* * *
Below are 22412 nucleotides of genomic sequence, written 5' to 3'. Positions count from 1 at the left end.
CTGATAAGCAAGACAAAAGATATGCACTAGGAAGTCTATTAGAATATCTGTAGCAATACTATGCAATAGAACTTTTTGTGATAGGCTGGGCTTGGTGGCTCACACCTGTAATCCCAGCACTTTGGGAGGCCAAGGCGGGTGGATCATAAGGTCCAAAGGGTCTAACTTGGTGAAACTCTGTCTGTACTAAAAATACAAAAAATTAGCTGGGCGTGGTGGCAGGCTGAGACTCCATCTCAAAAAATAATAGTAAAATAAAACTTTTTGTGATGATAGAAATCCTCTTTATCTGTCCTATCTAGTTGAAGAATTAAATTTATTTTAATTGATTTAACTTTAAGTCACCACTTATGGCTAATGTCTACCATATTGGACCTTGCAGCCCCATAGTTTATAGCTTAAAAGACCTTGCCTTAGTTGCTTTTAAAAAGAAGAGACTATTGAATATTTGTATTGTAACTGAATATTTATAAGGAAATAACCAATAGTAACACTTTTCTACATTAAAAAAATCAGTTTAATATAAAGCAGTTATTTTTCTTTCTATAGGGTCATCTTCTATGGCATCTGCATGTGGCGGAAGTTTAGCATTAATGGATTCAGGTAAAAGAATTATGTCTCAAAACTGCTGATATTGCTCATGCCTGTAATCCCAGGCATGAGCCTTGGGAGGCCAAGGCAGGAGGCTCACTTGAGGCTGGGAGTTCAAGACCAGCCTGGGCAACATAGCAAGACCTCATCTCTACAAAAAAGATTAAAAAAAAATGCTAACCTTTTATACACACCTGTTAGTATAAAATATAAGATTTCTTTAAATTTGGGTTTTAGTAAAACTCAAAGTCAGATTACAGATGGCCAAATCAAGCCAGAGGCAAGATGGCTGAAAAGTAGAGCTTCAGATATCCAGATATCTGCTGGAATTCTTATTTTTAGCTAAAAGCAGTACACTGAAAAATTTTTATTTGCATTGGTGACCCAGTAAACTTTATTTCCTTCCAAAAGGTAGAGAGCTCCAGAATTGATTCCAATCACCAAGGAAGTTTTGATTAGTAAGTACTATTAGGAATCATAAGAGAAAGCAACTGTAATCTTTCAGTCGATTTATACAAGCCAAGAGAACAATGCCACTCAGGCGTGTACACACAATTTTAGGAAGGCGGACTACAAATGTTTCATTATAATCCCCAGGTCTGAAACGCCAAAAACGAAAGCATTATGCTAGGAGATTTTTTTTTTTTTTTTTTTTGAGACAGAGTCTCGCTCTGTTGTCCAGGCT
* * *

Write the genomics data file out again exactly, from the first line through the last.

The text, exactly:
Below are 22412 nucleotides of genomic sequence, written 5' to 3'. Positions count from 1 at the left end.
CTGATAAGCAAGACAAAAGATATGCACTAGGAAGTCTATTAGAATATCTGTAGCAATACTATGCAATAGAACTTTTTGTGATAGGCTGGGCTTGGTGGCTCACACCTGTAATCCCAGCACTTTGGGAGGCCAAGGCGGGTGGATCATAAGGTCCAAAGGGTCTAACTTGGTGAAACTCTGTCTGTACTAAAAATACAAAAAATTAGCTGGGCGTGGTGGCAGGCTGAGACTCCATCTCAAAAAATAATAGTAAAATAAAACTTTTTGTGATGATAGAAATCCTCTTTATCTGTCCTATCTAGTTGAAGAATTAAATTTATTTTAATTGATTTAACTTTAAGTCACCACTTATGGCTAATGTCTACCATATTGGACCTTGCAGCCCCATAGTTTATAGCTTAAAAGACCTTGCCTTAGTTGCTTTTAAAAAGAAGAGACTATTGAATATTTGTATTGTAACTGAATATTTATAAGGAAATAACCAATAGTAACACTTTTCTACATTAAAAAAATCAGTTTAATATAAAGCAGTTATTTTTCTTTCTATAGGGTCATCTTCTATGGCATCTGCATGTGGCGGAAGTTTAGCATTAATGGATTCAGGTAAAAGAATTATGTCTCAAAACTGCTGATATTGCTCATGCCTGTAATCCCAGGCATGAGCCTTGGGAGGCCAAGGCAGGAGGCTCACTTGAGGCTGGGAGTTCAAGACCAGCCTGGGCAACATAGCAAGACCTCATCTCTACAAAAAAGATTAAAAAAAAATGCTAACCTTTTATACACACCTGTTAGTATAAAATATAAGATTTCTTTAAATTTGGGTTTTAGTAAAACTCAAAGTCAGATTACAGATGGCCAAATCAAGCCAGAGGCAAGATGGCTGAAAAGTAGAGCTTCAGATATCCAGATATCTGCTGGAATTCTTATTTTTAGCTAAAAGCAGTACACTGAAAAATTTTTATTTGCATTGGTGACCCAGTAAACTTTATTTCCTTCCAAAAGGTAGAGAGCTCCAGAATTGATTCCAATCACCAAGGAAGTTTTGATTAGTAAGTACTATTAGGAATCATAAGAGAAAGCAACTGTAATCTTTCAGTCGATTTATACAAGCCAAGAGAACAATGCCACTCAGGCGTGTACACACAATTTTAGGAAGGCGGACTACAAATGTTTCATTATAATCCCCAGGTCTGAAACGCCAAAAACGAAAGCATTATGCTAGGAGATTTTTTTTTTTTTTTTTTTTGAGACAGAGTCTCGCTCTGTTGTCCAGGCT